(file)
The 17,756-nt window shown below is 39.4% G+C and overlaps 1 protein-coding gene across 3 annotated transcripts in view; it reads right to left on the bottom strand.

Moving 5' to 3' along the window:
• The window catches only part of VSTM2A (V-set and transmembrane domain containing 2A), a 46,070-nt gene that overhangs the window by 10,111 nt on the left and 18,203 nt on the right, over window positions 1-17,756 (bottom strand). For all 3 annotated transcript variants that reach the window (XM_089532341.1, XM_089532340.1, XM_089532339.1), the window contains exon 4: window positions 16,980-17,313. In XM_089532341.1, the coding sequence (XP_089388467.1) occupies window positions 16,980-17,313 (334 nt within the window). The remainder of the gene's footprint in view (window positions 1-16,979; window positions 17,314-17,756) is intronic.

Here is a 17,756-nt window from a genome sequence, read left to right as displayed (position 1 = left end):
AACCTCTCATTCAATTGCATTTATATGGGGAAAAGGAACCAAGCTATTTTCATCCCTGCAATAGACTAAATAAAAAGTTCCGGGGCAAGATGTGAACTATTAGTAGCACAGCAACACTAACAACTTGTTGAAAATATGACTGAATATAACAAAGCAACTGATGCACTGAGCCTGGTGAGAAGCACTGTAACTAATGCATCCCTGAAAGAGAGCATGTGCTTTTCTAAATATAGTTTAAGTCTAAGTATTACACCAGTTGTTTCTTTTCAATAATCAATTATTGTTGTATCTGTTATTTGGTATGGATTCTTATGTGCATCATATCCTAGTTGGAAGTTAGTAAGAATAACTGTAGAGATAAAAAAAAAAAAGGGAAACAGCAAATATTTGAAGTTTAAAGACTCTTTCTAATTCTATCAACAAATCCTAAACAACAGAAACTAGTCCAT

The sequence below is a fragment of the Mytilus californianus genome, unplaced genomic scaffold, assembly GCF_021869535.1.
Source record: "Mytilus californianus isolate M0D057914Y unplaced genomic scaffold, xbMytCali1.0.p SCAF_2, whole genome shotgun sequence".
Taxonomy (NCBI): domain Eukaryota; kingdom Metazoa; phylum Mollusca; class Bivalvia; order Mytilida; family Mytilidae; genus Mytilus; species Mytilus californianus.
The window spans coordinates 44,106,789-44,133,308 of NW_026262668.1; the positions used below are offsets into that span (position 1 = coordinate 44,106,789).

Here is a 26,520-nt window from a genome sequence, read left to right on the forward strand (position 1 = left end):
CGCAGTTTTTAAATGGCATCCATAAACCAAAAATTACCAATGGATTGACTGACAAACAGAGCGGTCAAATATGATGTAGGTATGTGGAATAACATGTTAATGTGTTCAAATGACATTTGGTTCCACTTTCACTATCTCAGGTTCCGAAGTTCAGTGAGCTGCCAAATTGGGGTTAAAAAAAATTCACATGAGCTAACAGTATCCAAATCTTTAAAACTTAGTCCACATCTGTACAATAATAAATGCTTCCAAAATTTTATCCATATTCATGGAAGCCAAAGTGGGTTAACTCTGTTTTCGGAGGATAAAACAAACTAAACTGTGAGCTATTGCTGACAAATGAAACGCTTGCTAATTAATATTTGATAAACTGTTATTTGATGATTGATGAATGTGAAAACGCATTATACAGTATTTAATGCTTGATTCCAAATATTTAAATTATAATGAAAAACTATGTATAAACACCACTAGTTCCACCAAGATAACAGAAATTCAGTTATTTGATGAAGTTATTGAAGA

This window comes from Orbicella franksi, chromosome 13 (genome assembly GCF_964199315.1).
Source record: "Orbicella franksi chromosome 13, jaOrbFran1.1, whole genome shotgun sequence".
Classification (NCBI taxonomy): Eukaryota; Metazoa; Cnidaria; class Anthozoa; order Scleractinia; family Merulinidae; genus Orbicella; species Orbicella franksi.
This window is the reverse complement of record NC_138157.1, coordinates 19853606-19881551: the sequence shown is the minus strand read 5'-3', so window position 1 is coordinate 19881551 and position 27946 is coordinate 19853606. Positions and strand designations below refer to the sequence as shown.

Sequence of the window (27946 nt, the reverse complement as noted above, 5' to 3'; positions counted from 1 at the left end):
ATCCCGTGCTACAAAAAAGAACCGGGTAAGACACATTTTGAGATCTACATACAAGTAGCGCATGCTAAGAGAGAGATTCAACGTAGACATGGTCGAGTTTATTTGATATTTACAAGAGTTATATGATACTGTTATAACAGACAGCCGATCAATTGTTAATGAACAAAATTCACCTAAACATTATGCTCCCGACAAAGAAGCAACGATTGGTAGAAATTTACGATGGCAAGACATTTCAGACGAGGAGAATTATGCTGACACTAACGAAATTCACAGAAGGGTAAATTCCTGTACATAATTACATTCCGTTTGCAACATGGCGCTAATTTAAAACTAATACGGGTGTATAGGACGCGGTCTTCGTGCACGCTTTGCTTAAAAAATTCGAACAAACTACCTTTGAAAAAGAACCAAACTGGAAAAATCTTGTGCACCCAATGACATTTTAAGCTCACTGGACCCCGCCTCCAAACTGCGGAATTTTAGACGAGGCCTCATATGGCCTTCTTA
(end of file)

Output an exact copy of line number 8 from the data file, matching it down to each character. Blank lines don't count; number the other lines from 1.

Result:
Taxonomy (NCBI): domain Eukaryota; kingdom Metazoa; phylum Mollusca; class Bivalvia; order Mytilida; family Mytilidae; genus Mytilus; species Mytilus californianus.